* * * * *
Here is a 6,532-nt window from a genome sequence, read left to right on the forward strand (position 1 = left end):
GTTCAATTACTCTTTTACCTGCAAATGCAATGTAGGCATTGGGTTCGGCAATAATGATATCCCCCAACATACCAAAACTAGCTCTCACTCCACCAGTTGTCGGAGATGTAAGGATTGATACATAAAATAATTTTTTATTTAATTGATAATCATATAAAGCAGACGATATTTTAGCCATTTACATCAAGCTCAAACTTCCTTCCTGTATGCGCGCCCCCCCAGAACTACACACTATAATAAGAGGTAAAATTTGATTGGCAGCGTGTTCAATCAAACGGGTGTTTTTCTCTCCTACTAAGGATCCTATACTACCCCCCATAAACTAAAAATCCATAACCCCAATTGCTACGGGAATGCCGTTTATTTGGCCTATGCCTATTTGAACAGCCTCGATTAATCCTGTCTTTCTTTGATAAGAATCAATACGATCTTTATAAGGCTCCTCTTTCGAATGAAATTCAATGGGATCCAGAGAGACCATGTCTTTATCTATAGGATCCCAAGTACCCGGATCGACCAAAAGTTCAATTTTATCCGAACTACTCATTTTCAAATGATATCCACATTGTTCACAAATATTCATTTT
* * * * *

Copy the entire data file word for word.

Here is a 6,532-nt window from a genome sequence, read left to right on the forward strand (position 1 = left end):
GTTCAATTACTCTTTTACCTGCAAATGCAATGTAGGCATTGGGTTCGGCAATAATGATATCCCCCAACATACCAAAACTAGCTCTCACTCCACCAGTTGTCGGAGATGTAAGGATTGATACATAAAATAATTTTTTATTTAATTGATAATCATATAAAGCAGACGATATTTTAGCCATTTACATCAAGCTCAAACTTCCTTCCTGTATGCGCGCCCCCCCAGAACTACACACTATAATAAGAGGTAAAATTTGATTGGCAGCGTGTTCAATCAAACGGGTGTTTTTCTCTCCTACTAAGGATCCTATACTACCCCCCATAAACTAAAAATCCATAACCCCAATTGCTACGGGAATGCCGTTTATTTGGCCTATGCCTATTTGAACAGCCTCGATTAATCCTGTCTTTCTTTGATAAGAATCAATACGATCTTTATAAGGCTCCTCTTTCGAATGAAATTCAATGGGATCCAGAGAGACCATGTCTTTATCTATAGGATCCCAAGTACCCGGATCGACCAAAAGTTCAATTTTATCCGAACTACTCATTTTCAAATGATATCCACATTGTTCACAAATATTCATTTT